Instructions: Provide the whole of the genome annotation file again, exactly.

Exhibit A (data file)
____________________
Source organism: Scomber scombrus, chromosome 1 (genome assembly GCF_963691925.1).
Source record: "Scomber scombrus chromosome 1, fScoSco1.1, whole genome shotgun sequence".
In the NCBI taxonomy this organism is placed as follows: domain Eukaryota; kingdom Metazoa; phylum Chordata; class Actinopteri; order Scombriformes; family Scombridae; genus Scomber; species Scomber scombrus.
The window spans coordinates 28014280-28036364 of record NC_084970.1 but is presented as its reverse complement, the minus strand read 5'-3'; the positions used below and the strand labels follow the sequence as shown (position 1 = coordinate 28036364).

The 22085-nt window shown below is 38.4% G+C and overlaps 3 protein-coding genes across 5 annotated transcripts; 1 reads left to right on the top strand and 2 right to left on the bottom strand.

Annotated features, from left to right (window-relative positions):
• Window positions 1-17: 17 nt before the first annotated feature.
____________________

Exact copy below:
Source organism: Scomber scombrus, chromosome 1 (genome assembly GCF_963691925.1).
Source record: "Scomber scombrus chromosome 1, fScoSco1.1, whole genome shotgun sequence".
In the NCBI taxonomy this organism is placed as follows: domain Eukaryota; kingdom Metazoa; phylum Chordata; class Actinopteri; order Scombriformes; family Scombridae; genus Scomber; species Scomber scombrus.
The window spans coordinates 28014280-28036364 of record NC_084970.1 but is presented as its reverse complement, the minus strand read 5'-3'; the positions used below and the strand labels follow the sequence as shown (position 1 = coordinate 28036364).

The 22085-nt window shown below is 38.4% G+C and overlaps 3 protein-coding genes across 5 annotated transcripts; 1 reads left to right on the top strand and 2 right to left on the bottom strand.

Annotated features, from left to right (window-relative positions):
• Window positions 1-17: 17 nt before the first annotated feature.